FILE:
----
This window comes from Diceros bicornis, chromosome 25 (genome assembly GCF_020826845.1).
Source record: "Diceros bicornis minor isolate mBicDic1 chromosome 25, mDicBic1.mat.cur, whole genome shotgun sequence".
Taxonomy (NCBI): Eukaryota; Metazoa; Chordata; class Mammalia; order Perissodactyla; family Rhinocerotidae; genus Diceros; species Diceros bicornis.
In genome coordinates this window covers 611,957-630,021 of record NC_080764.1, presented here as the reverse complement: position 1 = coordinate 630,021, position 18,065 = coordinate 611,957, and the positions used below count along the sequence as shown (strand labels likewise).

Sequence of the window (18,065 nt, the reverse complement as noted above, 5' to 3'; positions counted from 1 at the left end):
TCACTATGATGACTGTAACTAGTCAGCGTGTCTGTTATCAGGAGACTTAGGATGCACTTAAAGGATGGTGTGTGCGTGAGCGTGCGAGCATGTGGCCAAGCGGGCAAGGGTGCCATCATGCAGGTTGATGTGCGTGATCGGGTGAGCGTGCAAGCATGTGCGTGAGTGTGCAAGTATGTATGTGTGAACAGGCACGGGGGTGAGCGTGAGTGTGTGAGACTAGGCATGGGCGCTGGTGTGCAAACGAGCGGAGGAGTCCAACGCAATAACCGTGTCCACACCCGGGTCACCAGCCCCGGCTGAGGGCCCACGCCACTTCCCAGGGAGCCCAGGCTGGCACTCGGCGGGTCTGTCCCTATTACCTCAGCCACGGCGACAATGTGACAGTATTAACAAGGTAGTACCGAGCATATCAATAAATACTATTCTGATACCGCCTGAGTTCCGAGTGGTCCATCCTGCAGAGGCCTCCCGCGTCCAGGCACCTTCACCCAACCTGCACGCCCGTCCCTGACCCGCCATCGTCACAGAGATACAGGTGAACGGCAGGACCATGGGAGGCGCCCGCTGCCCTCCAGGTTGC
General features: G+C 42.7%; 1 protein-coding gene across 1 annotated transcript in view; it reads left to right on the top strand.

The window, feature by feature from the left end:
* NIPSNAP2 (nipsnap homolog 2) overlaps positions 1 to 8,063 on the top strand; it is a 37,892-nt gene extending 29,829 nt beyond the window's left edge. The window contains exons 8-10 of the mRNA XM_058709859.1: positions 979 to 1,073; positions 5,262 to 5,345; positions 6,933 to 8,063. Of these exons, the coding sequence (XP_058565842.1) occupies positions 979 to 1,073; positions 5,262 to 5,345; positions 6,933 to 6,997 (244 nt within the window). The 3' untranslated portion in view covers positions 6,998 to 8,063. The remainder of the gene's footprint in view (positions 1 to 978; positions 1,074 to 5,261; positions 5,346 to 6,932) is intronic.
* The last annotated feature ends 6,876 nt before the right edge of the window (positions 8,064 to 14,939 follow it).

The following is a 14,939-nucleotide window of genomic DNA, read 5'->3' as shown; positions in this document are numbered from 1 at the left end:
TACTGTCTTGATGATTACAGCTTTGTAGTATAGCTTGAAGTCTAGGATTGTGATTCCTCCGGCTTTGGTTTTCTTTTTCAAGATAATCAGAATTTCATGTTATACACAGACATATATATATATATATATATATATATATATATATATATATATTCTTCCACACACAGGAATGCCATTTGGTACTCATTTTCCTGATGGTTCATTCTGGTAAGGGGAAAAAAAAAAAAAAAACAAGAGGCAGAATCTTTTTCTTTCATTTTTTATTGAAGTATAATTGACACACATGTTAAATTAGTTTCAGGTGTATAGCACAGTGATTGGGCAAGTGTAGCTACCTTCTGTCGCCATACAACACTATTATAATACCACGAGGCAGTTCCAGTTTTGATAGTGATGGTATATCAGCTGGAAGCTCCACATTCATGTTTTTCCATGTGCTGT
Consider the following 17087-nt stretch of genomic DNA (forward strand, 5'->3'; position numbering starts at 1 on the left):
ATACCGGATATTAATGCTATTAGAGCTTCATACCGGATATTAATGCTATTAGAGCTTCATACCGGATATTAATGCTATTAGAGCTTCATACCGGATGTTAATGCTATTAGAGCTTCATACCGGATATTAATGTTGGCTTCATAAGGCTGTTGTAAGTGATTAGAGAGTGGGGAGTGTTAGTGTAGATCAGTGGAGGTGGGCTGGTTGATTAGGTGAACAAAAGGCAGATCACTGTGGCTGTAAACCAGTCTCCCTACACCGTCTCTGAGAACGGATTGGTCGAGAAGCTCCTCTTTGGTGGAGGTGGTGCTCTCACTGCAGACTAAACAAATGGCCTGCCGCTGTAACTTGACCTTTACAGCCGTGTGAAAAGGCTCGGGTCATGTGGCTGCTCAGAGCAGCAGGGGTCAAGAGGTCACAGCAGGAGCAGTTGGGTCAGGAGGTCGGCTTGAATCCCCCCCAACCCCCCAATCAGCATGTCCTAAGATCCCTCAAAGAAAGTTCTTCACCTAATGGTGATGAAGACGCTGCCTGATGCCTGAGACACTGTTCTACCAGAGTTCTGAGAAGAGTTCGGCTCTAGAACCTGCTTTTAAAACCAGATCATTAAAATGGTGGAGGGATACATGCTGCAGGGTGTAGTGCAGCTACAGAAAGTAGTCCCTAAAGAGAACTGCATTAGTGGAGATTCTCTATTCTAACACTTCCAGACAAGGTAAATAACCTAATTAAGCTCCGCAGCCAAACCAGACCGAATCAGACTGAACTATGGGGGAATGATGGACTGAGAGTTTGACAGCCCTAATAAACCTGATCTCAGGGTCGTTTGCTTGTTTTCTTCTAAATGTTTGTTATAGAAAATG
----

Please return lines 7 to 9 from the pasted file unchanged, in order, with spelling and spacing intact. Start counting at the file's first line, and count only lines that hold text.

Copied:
General features: G+C 42.7%; 1 protein-coding gene across 1 annotated transcript in view; it reads left to right on the top strand.

The window, feature by feature from the left end:
* NIPSNAP2 (nipsnap homolog 2) overlaps positions 1 to 8,063 on the top strand; it is a 37,892-nt gene extending 29,829 nt beyond the window's left edge. The window contains exons 8-10 of the mRNA XM_058709859.1: positions 979 to 1,073; positions 5,262 to 5,345; positions 6,933 to 8,063. Of these exons, the coding sequence (XP_058565842.1) occupies positions 979 to 1,073; positions 5,262 to 5,345; positions 6,933 to 6,997 (244 nt within the window). The 3' untranslated portion in view covers positions 6,998 to 8,063. The remainder of the gene's footprint in view (positions 1 to 978; positions 1,074 to 5,261; positions 5,346 to 6,932) is intronic.